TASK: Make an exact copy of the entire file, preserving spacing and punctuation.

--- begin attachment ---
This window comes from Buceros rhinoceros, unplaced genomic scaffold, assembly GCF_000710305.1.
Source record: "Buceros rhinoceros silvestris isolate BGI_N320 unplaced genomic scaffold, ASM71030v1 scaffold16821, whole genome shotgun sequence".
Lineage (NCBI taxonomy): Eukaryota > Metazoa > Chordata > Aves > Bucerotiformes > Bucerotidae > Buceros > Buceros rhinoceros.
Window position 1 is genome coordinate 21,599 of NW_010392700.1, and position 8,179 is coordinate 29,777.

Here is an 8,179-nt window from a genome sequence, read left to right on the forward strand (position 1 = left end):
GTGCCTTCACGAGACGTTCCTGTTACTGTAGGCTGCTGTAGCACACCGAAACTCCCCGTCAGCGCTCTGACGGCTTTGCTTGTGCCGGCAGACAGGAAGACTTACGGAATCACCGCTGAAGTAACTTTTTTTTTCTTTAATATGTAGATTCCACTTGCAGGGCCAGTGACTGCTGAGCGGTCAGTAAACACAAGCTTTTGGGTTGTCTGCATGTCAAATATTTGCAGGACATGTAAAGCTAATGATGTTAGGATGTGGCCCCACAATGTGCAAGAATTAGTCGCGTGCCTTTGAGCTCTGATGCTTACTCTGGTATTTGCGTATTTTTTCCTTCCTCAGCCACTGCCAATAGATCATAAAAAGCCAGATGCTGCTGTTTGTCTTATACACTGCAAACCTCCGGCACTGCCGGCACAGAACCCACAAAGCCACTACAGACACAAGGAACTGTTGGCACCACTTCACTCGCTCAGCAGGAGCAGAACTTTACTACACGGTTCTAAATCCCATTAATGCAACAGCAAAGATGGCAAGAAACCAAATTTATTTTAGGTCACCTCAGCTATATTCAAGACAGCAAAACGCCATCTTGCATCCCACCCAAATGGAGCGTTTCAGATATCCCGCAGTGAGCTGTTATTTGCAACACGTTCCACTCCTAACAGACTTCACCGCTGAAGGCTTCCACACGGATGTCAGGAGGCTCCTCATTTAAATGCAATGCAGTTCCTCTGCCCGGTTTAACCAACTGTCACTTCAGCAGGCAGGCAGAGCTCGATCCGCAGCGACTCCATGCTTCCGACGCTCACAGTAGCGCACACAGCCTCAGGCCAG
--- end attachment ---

This window comes from Buceros rhinoceros, unplaced genomic scaffold, assembly GCF_000710305.1.
Source record: "Buceros rhinoceros silvestris isolate BGI_N320 unplaced genomic scaffold, ASM71030v1 scaffold16821, whole genome shotgun sequence".
Lineage (NCBI taxonomy): Eukaryota > Metazoa > Chordata > Aves > Bucerotiformes > Bucerotidae > Buceros > Buceros rhinoceros.
Window position 1 is genome coordinate 21,599 of NW_010392700.1, and position 8,179 is coordinate 29,777.

Here is an 8,179-nt window from a genome sequence, read left to right on the forward strand (position 1 = left end):
GTGCCTTCACGAGACGTTCCTGTTACTGTAGGCTGCTGTAGCACACCGAAACTCCCCGTCAGCGCTCTGACGGCTTTGCTTGTGCCGGCAGACAGGAAGACTTACGGAATCACCGCTGAAGTAACTTTTTTTTTCTTTAATATGTAGATTCCACTTGCAGGGCCAGTGACTGCTGAGCGGTCAGTAAACACAAGCTTTTGGGTTGTCTGCATGTCAAATATTTGCAGGACATGTAAAGCTAATGATGTTAGGATGTGGCCCCACAATGTGCAAGAATTAGTCGCGTGCCTTTGAGCTCTGATGCTTACTCTGGTATTTGCGTATTTTTTCCTTCCTCAGCCACTGCCAATAGATCATAAAAAGCCAGATGCTGCTGTTTGTCTTATACACTGCAAACCTCCGGCACTGCCGGCACAGAACCCACAAAGCCACTACAGACACAAGGAACTGTTGGCACCACTTCACTCGCTCAGCAGGAGCAGAACTTTACTACACGGTTCTAAATCCCATTAATGCAACAGCAAAGATGGCAAGAAACCAAATTTATTTTAGGTCACCTCAGCTATATTCAAGACAGCAAAACGCCATCTTGCATCCCACCCAAATGGAGCGTTTCAGATATCCCGCAGTGAGCTGTTATTTGCAACACGTTCCACTCCTAACAGACTTCACCGCTGAAGGCTTCCACACGGATGTCAGGAGGCTCCTCATTTAAATGCAATGCAGTTCCTCTGCCCGGTTTAACCAACTGTCACTTCAGCAGGCAGGCAGAGCTCGATCCGCAGCGACTCCATGCTTCCGACGCTCACAGTAGCGCACACAGCCTCAGGCCAG